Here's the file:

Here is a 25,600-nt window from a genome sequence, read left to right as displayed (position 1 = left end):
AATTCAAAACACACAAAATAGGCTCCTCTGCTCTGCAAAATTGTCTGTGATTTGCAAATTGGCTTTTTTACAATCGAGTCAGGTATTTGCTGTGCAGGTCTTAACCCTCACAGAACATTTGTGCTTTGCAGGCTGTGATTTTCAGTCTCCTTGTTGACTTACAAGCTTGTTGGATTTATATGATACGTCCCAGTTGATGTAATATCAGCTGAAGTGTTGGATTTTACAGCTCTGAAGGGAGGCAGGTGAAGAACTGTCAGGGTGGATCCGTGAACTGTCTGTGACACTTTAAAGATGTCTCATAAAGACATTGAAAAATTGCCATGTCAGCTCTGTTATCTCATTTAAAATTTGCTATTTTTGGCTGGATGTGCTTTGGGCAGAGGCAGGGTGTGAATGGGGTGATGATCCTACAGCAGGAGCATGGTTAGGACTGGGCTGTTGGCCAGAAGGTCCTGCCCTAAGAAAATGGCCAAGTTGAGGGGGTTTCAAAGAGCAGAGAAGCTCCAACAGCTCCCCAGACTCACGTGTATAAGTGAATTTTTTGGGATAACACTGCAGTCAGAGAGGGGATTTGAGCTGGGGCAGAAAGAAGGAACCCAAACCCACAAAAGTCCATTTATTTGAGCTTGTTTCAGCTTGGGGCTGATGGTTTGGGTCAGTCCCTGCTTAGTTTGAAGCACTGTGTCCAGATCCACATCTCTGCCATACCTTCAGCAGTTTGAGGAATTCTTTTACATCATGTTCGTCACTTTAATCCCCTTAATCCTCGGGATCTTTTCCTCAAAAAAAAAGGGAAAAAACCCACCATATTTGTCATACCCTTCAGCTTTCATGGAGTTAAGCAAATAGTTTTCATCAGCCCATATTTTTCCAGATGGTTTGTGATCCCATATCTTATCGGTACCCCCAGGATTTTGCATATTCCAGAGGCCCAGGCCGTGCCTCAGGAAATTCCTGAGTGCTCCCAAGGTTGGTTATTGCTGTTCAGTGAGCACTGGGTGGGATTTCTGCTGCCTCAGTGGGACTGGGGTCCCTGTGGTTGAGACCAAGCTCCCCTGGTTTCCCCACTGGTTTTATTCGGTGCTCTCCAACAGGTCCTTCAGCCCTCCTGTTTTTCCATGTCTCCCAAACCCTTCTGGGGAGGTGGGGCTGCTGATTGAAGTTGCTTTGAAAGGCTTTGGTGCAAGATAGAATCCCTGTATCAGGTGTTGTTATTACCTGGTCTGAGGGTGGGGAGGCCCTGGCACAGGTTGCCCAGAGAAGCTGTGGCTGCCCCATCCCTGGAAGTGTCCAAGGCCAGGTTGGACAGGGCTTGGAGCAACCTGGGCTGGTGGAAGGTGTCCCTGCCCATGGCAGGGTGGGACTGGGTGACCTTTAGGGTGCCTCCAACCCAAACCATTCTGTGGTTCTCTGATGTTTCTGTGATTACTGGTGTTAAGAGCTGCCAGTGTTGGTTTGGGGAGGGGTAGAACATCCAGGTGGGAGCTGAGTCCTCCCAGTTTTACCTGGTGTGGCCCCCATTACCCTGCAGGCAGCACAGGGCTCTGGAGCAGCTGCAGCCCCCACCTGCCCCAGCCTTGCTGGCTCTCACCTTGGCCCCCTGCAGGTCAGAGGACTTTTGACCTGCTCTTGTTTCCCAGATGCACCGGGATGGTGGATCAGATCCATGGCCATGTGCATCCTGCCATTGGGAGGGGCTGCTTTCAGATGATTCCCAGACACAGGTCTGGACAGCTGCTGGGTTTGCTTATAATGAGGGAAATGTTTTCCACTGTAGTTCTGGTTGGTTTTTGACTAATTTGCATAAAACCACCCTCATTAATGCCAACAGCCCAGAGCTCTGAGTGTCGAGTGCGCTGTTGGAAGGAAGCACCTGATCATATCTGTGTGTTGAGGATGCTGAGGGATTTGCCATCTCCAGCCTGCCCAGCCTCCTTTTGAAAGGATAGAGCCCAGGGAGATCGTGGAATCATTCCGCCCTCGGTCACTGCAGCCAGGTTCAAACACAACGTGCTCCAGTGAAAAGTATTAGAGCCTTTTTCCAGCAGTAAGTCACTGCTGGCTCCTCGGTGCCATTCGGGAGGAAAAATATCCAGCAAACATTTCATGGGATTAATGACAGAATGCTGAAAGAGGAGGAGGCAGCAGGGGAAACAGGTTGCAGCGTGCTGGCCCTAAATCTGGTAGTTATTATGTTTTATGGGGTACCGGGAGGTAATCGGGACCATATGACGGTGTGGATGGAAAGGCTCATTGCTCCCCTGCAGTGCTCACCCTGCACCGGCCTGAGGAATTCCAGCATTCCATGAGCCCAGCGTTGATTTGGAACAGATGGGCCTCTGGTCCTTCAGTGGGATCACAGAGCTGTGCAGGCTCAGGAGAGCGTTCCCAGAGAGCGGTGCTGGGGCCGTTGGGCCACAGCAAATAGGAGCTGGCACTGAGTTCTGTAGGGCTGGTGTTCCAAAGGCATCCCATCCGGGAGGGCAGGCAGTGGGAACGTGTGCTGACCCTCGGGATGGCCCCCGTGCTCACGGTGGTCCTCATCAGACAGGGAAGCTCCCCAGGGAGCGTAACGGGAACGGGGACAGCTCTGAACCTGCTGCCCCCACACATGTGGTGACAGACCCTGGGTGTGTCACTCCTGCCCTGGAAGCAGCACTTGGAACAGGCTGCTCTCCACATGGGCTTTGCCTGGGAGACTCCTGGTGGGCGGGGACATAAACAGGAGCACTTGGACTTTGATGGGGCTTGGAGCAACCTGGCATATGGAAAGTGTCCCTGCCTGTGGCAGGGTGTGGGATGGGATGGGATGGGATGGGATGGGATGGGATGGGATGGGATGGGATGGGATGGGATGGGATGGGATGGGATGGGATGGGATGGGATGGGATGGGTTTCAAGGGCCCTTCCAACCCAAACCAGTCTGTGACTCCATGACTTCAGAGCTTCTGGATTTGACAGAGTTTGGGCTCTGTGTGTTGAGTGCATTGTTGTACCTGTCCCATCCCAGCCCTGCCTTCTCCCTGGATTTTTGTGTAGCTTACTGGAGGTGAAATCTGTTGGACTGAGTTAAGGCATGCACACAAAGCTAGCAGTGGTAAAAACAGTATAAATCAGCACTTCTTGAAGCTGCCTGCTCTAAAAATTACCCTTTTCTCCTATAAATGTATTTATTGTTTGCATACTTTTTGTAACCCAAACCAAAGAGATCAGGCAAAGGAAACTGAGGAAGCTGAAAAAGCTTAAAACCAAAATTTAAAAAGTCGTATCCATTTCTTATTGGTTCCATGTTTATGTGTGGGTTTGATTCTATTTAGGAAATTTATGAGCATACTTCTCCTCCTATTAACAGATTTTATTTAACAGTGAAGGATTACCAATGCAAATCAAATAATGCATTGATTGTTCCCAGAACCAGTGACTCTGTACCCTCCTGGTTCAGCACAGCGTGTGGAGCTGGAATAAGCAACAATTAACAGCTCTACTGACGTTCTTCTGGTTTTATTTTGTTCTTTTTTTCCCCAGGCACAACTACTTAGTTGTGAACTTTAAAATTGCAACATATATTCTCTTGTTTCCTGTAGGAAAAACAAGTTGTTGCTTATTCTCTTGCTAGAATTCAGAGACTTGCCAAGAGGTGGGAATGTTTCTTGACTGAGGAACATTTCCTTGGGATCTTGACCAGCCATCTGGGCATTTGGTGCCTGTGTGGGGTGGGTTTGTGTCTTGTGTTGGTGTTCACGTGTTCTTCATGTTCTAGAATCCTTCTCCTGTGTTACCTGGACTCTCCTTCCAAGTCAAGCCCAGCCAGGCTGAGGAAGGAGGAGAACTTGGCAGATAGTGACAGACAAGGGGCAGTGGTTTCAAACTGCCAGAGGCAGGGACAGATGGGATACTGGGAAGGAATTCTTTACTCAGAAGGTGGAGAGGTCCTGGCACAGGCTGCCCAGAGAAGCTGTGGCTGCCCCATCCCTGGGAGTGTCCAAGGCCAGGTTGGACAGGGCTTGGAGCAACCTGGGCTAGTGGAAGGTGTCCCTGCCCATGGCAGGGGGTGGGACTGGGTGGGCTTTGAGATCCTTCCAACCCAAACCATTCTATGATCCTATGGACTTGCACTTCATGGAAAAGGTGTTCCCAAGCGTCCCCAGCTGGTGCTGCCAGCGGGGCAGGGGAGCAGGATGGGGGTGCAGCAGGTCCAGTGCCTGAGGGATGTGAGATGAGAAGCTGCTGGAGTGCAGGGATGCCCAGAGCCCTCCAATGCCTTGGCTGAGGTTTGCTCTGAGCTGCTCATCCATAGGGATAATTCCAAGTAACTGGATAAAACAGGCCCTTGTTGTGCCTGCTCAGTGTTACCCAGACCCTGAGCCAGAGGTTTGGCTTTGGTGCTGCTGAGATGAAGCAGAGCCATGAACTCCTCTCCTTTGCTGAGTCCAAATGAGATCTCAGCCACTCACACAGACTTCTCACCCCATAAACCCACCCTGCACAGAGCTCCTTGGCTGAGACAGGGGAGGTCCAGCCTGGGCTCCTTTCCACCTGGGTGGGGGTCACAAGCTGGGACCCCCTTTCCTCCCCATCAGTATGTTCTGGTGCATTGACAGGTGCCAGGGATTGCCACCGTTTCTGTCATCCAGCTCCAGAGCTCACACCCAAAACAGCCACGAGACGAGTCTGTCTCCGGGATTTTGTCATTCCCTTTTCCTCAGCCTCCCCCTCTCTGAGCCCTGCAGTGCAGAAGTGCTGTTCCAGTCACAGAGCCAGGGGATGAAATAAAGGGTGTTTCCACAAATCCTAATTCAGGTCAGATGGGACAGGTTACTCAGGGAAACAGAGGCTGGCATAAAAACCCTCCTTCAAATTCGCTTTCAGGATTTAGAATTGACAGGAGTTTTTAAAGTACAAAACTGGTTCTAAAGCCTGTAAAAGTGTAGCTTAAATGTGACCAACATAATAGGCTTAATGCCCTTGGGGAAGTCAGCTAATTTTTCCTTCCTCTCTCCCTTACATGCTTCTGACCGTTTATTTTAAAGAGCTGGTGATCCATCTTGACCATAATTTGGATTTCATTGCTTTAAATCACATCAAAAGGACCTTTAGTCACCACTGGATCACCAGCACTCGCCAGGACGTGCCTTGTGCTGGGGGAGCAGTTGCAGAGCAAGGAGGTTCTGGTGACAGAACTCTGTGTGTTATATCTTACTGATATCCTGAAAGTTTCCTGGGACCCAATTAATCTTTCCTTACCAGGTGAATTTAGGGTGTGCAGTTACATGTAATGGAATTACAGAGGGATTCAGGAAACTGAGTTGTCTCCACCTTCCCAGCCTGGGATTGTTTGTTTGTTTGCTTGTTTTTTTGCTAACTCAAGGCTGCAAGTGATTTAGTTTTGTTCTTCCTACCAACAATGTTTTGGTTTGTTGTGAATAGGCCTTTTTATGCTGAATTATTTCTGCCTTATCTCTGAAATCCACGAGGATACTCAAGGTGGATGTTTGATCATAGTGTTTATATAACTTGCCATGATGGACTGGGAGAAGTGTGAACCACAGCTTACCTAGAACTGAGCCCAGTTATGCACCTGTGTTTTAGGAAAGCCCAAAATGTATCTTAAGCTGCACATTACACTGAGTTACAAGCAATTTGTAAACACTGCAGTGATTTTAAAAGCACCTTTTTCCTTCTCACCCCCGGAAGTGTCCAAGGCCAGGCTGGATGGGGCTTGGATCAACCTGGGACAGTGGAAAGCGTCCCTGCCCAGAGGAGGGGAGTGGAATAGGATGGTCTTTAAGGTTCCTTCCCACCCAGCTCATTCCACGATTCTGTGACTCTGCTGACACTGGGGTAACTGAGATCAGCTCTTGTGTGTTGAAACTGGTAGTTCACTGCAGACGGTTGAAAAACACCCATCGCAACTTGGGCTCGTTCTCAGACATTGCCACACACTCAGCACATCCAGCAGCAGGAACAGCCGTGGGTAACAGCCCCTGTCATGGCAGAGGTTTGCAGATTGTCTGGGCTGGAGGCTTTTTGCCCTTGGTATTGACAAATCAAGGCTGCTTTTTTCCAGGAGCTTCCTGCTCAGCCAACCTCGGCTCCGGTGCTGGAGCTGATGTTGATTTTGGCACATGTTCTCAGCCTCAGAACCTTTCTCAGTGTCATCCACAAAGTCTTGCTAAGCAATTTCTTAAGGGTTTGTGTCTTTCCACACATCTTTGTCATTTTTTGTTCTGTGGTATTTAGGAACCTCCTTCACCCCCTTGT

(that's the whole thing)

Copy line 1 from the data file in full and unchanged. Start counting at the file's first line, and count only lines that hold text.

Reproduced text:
Here is a 25,600-nt window from a genome sequence, read left to right as displayed (position 1 = left end):